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Legislative Assembly for the ACT: 2018 Week 02 Hansard (Tuesday, 20 February 2018) . . Page.. 386 ..

I support the amending of section 56 of the Crimes Act in relation to establishing that an unlawful sexual relationship took place rather than specific individual acts. This is because, as I have already mentioned, it often takes many years to report such crimes, and a person who was a child at the time the offences occurred cannot be reasonably expected to remember every specific incident on every specific day. They no doubt will have experienced repeated abuse, and it is almost impossible for them to be able to prove that on a certain day a certain act took place. All of these acts will have merged into a pattern of behaviour and abuse that in many cases went on for years. What needs to be proved is that at least two or more sexual acts took place and that these acts establish that a sexual relationship with a minor occurred. This is a fair and just amendment and one that is recommended in the report from the royal commission.

I also support the amendment to section 66 of the Crimes Act to create two new grooming offences to criminalise the non-electronic grooming of someone. As we all know, grooming can occur in a variety of contexts, including non-electronically. We also know that grooming can occur not only with a child but also with an adult person of influence in a child’s life, such as a parent, and it can occur in relation to a vulnerable adult such as a person with intellectual or cognitive disability. This amendment ensures that grooming in all of its presentations can be considered by the court.

Equally, I support the amendment that prevents a good behaviour order from being imposed while an offender is on parole or in prison. This makes sense in that orders must be enforceable and not inconsistent with other conditions imposed on an offender through parole or sentencing. It is difficult to enforce two different sets of conditions which, if breached, are dealt with in two different contexts.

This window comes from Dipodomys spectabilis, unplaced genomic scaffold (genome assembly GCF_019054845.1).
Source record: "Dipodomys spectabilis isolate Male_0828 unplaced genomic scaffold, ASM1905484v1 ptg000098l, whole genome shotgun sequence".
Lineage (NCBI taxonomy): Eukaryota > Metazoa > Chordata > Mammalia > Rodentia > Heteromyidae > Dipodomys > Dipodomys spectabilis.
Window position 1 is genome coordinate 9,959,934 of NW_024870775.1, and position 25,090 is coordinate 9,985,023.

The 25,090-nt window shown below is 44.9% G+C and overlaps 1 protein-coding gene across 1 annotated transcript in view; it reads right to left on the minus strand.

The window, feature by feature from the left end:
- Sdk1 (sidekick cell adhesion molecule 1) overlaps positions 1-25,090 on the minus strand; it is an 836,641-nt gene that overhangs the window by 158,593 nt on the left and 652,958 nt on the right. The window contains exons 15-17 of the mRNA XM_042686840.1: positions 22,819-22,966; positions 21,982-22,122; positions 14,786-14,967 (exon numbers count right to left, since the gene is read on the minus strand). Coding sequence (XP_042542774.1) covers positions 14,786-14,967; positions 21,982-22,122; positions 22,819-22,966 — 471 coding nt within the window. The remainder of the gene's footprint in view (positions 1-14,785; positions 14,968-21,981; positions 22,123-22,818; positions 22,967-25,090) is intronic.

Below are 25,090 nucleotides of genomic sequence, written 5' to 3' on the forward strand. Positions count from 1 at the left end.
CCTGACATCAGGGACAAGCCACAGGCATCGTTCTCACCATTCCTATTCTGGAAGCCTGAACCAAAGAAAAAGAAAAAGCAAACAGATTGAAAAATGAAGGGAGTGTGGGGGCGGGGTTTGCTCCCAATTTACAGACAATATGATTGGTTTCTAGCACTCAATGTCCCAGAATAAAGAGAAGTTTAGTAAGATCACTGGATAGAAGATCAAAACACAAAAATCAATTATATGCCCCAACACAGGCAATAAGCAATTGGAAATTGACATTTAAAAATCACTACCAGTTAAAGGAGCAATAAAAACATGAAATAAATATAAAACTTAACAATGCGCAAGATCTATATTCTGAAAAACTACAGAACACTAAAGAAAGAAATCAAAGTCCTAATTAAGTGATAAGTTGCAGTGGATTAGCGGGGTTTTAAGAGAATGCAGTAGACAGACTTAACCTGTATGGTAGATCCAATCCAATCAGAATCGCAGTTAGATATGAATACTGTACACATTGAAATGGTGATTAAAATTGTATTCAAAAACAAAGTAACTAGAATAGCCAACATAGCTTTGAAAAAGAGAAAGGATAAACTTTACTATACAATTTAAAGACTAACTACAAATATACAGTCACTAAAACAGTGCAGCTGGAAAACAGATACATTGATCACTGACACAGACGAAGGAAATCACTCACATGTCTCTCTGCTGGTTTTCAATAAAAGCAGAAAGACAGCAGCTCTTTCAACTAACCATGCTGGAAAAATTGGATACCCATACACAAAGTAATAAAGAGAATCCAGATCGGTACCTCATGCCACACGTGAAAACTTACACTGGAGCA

I am particularly pleased to support the amendment to section 34 which excludes good character as a mitigating factor where that good character enabled the offending. This is a very significant amendment. Historically, it was all too common for people to remain unconvicted on the grounds that they were a respected teacher, a priest, an admired scout leader or a person in a position of societal power, and that, because of their standing, it was inconceivable that they had sexually offended. But we know all too well that some people in positions of power over children deliberately use that position to gain access to children and deliberately use their position in society to offend and to get away with it. This amendment will ensure that this will no longer be the case.

Importantly, this amendment bill also deals with incitement, and establishes that a person can be found guilty of incitement of another person to commit a crime, whether or not the crime actually took place. The case in point in the Queen v Holliday highlights how the current system relied on the criminal activity to take place before charges of incitement to commit a crime could be laid. This amendment ensures that someone who encourages or asks another person to commit a crime is culpable due to the very nature of the request.

I support the amendment to enable the declaration of more than one children’s magistrate, as this will ensure that the necessary specialist skills to deal with children’s matters exist through more than one person.

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